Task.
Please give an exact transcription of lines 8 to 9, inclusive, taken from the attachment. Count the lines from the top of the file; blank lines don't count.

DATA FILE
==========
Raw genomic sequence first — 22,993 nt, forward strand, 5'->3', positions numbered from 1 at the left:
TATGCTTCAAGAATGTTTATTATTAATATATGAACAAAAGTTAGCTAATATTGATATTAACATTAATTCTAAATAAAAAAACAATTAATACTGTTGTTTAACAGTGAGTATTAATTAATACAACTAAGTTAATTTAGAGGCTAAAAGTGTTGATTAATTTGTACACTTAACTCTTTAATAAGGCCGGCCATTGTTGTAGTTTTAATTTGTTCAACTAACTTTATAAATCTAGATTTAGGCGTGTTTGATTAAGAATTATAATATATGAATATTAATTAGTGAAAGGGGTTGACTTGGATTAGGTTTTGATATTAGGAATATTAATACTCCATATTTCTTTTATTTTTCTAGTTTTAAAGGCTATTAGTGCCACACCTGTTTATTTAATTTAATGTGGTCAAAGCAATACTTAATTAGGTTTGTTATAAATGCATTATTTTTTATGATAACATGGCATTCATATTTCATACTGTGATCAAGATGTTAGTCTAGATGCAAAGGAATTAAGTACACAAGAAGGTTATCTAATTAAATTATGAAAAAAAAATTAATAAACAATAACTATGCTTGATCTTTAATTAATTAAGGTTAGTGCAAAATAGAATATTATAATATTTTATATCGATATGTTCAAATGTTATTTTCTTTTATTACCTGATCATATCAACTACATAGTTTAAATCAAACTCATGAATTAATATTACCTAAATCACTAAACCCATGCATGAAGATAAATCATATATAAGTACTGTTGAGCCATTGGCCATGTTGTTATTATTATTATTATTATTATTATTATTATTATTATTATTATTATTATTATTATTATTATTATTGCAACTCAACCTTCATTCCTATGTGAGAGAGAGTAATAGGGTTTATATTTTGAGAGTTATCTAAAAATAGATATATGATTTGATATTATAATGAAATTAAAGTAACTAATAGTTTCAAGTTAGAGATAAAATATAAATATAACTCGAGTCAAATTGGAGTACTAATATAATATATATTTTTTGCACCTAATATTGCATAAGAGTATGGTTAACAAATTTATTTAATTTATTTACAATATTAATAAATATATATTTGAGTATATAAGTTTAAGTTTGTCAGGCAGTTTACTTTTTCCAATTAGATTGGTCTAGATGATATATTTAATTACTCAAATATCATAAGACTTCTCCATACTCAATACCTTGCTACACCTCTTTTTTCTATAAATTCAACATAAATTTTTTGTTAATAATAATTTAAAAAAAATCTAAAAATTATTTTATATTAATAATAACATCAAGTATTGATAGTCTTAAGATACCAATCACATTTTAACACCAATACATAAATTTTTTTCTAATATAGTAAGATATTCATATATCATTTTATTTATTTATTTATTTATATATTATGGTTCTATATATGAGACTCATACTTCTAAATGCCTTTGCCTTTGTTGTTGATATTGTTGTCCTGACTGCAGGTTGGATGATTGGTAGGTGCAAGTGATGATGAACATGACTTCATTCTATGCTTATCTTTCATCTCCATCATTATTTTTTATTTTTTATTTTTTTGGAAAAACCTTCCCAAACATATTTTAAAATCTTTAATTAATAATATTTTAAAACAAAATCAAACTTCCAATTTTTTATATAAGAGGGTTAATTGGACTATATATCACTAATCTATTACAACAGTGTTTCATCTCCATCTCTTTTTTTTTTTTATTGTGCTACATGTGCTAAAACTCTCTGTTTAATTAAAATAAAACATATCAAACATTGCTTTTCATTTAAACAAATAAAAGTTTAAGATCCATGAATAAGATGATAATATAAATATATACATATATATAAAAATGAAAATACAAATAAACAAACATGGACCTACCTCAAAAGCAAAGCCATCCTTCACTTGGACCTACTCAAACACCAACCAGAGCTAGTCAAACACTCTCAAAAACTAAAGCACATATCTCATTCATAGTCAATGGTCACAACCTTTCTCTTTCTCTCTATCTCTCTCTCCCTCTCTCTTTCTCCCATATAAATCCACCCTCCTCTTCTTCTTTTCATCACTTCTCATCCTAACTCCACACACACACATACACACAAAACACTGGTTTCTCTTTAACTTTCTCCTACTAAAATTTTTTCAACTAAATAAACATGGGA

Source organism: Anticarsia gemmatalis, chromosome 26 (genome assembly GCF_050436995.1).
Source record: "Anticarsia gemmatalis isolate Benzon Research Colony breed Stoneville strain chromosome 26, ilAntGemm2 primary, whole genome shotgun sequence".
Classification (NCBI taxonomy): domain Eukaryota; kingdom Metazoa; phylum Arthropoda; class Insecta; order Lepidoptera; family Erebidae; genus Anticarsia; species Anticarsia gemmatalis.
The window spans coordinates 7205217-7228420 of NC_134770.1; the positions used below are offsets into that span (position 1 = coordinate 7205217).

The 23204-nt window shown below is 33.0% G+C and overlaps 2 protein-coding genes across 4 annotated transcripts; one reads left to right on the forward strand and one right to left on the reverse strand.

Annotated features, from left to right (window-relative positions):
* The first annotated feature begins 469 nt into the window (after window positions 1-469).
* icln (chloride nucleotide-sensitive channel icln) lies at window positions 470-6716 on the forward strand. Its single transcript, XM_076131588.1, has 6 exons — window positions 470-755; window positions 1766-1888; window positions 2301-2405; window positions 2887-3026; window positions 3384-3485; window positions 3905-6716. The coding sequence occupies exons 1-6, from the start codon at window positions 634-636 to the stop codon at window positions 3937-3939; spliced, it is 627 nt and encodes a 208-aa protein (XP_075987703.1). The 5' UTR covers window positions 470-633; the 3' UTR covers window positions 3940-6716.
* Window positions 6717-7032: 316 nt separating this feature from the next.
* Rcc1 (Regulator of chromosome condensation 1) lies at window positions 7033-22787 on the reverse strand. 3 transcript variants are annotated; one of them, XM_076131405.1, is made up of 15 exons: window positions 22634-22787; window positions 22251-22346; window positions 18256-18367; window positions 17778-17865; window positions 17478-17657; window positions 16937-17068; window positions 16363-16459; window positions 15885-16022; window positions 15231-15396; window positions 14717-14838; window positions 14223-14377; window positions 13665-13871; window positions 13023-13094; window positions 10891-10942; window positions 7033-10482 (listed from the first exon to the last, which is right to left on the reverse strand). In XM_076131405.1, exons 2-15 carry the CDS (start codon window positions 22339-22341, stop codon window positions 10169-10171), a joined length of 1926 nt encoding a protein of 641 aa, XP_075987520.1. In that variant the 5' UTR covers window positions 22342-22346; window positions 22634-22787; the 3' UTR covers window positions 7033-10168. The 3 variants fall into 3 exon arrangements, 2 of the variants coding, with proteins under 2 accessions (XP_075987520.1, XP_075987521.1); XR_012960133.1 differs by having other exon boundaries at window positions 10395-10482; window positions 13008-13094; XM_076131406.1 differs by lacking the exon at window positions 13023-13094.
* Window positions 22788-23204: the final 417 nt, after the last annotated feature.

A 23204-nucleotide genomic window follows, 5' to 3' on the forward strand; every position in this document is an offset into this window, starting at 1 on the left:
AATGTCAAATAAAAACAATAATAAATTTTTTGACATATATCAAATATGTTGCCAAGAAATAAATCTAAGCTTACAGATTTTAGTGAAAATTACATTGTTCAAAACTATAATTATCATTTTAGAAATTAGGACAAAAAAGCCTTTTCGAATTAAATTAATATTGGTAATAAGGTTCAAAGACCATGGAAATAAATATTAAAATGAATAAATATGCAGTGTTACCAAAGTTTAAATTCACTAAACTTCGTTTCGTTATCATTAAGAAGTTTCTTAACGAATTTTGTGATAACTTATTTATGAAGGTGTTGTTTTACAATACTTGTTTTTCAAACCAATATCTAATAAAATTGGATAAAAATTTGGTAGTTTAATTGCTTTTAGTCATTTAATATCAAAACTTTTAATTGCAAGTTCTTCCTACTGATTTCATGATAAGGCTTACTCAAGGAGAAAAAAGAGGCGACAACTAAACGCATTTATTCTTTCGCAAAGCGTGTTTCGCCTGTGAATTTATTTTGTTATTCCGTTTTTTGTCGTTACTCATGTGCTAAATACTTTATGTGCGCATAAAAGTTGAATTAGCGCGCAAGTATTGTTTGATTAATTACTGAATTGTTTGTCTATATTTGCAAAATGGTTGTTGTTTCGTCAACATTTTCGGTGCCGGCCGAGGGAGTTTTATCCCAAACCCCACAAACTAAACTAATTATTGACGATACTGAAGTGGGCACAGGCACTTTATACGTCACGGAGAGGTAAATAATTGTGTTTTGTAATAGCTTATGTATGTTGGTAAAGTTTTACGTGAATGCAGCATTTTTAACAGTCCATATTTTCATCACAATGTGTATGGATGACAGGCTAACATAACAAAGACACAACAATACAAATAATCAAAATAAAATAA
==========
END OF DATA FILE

Annotated features, from left to right (window-relative positions):
* The first annotated feature begins 469 nt into the window (after window positions 1-469).